Bring Some Marshmallows to the Book Burning


Under the Qin Dynasty, the first Emperor of Ancient China, Qin Shi Huang, famous for unifying China and his army of Terracotta Warriors, reigned. Though he exhibited strategic genius, he was unmistakably paranoid of Confucian Scholars; who he believed plotted behind his back. He was said to have feared the ink-brush as much as the sword and had a deep-rooted fear of intellectuals. As a result, in 213 BC, he ordered any written works he viewed as ‘oppositional’ to be burned.  He also allegedly had 460 Confucian scholars buried alive in 210 BC.  It is where we get the term ‘burning of books and burying of scholars‘.

The earliest known ‘book burning’ was the ‘destruction of Ebla‘ in 2240 BC, and since has been marked by an element of censorship usually perpetrated by political, religious or cultural leaders. In crude terms it’s the ‘scouring of knowledge by tyrannical oppression’. After the First Council of Nicaea, which was an assembly of Christian Bishops in 345AD to organize and establish doctrine, Roman Emperor Constantine issued an edict against nontrinitarian Arians, which included systematic book burning.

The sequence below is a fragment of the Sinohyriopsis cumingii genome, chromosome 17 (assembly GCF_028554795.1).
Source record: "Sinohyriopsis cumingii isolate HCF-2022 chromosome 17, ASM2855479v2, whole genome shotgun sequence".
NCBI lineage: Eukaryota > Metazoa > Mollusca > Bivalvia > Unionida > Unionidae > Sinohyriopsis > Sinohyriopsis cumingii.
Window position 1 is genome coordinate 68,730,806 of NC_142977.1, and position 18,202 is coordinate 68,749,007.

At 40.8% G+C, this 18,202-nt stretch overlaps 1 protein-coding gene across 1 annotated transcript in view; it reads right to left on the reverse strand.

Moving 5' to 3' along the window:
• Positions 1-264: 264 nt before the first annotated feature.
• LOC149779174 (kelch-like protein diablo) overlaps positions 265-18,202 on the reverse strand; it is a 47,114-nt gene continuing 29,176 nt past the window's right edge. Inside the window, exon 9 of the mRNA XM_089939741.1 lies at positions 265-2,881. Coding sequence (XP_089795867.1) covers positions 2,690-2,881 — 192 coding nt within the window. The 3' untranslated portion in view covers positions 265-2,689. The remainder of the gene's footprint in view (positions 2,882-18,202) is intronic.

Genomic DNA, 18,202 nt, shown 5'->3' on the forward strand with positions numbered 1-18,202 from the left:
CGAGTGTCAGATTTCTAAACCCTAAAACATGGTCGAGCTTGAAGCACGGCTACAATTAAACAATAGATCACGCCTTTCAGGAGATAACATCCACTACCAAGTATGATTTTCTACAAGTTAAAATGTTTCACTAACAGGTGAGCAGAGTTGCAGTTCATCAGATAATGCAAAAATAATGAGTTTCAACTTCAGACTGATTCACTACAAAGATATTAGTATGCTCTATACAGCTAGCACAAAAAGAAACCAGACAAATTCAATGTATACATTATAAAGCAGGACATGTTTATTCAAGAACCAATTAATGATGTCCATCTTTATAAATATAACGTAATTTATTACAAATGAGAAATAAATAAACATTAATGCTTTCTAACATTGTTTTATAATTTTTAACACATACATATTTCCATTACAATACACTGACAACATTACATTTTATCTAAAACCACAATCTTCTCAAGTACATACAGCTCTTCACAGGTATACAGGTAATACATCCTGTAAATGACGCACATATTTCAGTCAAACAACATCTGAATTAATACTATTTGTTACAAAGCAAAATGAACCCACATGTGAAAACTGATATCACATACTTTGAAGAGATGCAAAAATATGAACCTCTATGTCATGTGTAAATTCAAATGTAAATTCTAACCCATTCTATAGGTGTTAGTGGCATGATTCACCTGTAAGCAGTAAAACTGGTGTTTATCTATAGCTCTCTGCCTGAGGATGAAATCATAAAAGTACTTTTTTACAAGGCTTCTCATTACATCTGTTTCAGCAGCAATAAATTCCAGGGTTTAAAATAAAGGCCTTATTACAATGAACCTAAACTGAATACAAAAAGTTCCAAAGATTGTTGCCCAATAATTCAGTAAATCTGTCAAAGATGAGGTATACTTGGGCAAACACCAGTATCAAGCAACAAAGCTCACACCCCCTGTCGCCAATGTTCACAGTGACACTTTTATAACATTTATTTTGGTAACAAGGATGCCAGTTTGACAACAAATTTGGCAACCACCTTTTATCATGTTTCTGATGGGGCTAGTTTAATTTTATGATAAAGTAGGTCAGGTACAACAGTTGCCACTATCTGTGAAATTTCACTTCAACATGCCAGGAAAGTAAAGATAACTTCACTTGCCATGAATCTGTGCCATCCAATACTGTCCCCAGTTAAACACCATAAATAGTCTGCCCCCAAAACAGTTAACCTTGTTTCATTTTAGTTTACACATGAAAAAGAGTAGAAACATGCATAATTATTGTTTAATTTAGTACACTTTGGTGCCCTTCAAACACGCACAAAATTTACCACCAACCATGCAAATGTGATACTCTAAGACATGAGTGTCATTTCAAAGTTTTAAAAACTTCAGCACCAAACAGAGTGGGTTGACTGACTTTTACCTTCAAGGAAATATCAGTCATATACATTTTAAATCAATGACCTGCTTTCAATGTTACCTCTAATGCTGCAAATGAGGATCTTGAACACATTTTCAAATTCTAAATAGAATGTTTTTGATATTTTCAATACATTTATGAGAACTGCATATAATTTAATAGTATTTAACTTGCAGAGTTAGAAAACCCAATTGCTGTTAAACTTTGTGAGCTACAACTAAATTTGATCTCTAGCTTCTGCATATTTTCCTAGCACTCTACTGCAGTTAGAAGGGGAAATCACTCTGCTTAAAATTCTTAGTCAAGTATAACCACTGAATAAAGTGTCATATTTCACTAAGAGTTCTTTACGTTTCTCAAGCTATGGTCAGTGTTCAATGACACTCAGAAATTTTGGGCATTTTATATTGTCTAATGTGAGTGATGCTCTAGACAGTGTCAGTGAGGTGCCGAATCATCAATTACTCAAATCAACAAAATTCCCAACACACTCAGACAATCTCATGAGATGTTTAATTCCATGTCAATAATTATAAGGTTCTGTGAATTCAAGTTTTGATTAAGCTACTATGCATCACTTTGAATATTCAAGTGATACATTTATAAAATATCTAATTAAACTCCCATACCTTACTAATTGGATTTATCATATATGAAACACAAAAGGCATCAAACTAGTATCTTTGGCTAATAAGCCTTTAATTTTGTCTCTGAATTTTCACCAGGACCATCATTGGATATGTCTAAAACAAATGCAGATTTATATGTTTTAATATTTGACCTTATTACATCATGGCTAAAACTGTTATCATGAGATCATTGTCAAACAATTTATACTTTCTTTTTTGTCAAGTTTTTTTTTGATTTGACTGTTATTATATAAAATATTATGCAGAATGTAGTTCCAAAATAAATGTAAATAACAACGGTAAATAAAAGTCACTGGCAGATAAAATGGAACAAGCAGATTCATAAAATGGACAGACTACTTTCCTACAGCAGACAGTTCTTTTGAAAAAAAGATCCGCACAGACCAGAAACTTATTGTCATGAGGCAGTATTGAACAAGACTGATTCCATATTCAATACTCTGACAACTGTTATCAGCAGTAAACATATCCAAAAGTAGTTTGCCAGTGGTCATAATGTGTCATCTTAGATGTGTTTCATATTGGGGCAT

Constantine said “In addition, if any writing composed by Arius should be found, it should be handed over to the flames, so that not only will the wickedness of his teaching be obliterated, but nothing will be left even to remind anyone of him.”

So the mentality was to destroy all evidence of history that was oppositional or dubbed as evil.

In the vast chronology of book burning, this seems to be the mentally shared among anti-freedom of expression advocates.

This vile, despicable act of destroying knowledge, attempting to erase history and suppressing freedom of thought and the exchange of ideas is the antithesis of a free nation.  We’re reminded by history of the sacredness of knowledge by how many times it was either erased or attempted to be eradicated from human memory.  We must, as a Nation of free peoples, never embrace the mentality that would make permissible the obliteration of history, knowledge or the freedom of expression, for whatever reason we may find it justifiable to do so.  Our freedom of expression is paramount to our progress as a civilization and to our evolution as a species.

You may find certain artifacts, relics, symbols, ideas or thoughts to be offensive and antiquated, just as Constantine thought Arius’s teachings to be wicked, but we must never allow our emotions, or our personal ideologies, to ignite the flames that wind up burning books.

In short, I may not like what you have to say, think or feel, but I certainly and fully support your right to have freedom of expression.

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